c-Ret, a protein tyrosine kmase receptor, and its ligand glial-derived neurotropic factor (GDNF) are critical for early regulation of ureteric bud development and nephrogenesis. To address whether c-ret directly initiates epithelial cell morphogenesis, the c-ret receptor was expressed in murine inner medullary collecting duct cells (mIMCD-3, a cell line of ureteric bud origin, which has no detectable endogenous c-ret expression). Stable expression of wild-type c-ret was found to yield a constitutively tyrosine-phosphorylated receptor, with no change after the addition of GDNF. Examination of mRNA from these cells demonstrated the message for endogenous GDNF, suggesting that c-ret was potentially being constitutively activated by an autocrine mechanism. When mIMCD-3 cells stably expressing the phosphorylated c-ret receptor were cultured in a type I collagen matrix, they exhibited little GDNF-independent or -dependent branching process formation at early time points compared with the known morphogen hepatocyte growth factor (HGF) (48 h; control, 0.33 ± 0.33; GDNF, 1.0 ±0.58, P = nonsignificant; and HGF, 6.33 ± 0.33 processes/20 cell clusters, P < 0.001), whereas extended culture (7 days) under serum-free conditions revealed a marked increase in cell survival and the spontaneous development of rudimentary branching process formation. Extended culture (7 days) of c-ret-expressing clones in type I collagen with the epithelial morphogens HGF and/or epidermal growth factor (EGF) resulted in the development of complex threedimensional spiny cysts, whereas parental mIMCD-3 cells died under these conditions. We conclude that activated c-ret appears to mediate epithelial morphogenesis by prolonging cell survival and, in conjunction with activation of the morphogénie receptors c-met and the EGF receptor, initiates the events required for very early branching morphogenesis.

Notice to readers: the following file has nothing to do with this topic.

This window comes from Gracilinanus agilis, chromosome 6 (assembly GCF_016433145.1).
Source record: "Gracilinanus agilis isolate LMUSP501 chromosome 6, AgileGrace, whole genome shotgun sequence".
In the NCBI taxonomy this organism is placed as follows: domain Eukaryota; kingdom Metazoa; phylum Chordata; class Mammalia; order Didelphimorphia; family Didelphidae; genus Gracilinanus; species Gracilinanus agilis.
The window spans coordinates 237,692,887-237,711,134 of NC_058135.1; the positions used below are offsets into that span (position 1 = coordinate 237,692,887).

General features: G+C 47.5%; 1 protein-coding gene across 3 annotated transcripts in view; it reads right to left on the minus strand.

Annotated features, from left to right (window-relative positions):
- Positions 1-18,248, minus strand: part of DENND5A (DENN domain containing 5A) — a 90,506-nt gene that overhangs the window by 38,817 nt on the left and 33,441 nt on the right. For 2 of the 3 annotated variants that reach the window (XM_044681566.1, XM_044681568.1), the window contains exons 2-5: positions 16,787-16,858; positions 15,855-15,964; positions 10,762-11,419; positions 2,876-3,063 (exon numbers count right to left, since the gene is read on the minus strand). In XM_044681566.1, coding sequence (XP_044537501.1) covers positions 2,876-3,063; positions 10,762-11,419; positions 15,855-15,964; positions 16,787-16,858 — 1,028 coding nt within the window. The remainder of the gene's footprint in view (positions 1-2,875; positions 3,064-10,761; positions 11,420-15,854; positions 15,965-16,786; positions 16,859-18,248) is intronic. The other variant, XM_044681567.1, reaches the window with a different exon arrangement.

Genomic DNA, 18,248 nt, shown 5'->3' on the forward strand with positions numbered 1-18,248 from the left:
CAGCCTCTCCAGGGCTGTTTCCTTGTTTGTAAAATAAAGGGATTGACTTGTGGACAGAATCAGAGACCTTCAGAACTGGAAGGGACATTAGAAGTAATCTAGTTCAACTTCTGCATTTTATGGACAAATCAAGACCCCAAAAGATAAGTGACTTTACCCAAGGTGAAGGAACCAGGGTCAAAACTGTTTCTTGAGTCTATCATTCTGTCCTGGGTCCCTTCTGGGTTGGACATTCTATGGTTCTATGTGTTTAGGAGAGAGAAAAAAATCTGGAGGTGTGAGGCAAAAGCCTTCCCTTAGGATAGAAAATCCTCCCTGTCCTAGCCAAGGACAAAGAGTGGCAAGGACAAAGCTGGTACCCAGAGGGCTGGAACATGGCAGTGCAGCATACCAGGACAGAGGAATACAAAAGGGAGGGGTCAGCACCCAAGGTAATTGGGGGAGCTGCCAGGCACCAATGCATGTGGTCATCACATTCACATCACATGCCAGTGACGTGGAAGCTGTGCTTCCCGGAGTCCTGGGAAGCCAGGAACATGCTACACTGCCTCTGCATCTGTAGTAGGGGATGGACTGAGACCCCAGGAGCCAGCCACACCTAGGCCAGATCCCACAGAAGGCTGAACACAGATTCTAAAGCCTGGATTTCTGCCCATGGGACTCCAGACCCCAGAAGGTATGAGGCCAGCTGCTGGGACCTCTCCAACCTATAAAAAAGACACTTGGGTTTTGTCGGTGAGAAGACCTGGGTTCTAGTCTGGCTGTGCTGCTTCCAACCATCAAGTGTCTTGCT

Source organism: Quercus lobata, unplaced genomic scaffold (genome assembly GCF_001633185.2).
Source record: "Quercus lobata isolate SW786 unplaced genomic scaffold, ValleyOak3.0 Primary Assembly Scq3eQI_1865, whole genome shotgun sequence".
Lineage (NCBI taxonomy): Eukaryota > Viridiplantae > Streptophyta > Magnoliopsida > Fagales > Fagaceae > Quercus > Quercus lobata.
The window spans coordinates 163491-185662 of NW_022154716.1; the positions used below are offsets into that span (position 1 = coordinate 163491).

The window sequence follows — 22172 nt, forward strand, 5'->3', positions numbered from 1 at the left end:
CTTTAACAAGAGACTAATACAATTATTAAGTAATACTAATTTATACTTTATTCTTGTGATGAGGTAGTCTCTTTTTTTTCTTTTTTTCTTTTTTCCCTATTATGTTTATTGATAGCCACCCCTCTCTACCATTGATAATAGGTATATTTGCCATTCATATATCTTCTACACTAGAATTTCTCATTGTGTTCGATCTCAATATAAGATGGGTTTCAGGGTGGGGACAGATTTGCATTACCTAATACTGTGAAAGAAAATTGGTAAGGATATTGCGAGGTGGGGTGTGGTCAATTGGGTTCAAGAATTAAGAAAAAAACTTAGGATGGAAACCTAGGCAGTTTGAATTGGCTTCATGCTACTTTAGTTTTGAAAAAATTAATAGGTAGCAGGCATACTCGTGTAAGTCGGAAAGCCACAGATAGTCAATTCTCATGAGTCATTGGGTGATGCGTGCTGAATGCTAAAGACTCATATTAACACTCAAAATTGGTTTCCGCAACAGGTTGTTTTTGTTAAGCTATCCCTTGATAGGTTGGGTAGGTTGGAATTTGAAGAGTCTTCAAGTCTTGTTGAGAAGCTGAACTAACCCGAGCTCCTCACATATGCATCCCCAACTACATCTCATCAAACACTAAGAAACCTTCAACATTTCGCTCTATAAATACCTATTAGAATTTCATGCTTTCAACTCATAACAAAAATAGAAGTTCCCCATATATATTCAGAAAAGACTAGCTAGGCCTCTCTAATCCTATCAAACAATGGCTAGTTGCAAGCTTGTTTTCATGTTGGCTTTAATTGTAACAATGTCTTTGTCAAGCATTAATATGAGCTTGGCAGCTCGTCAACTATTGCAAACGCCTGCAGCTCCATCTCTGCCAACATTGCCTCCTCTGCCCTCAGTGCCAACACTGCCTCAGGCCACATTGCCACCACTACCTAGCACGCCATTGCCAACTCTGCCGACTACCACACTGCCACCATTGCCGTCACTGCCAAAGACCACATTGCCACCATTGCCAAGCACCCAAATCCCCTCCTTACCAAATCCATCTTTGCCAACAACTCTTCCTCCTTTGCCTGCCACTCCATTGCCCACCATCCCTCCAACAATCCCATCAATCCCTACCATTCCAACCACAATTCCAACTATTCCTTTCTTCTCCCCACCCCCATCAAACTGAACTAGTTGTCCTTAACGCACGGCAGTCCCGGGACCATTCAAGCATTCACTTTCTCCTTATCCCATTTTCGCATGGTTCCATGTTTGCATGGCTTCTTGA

|Journal||American Journal of Physiology|
|Issue number||4 PART 2|
|Publication status||Published - 1999|
All Science Journal Classification (ASJC) codes
- Physiology (medical)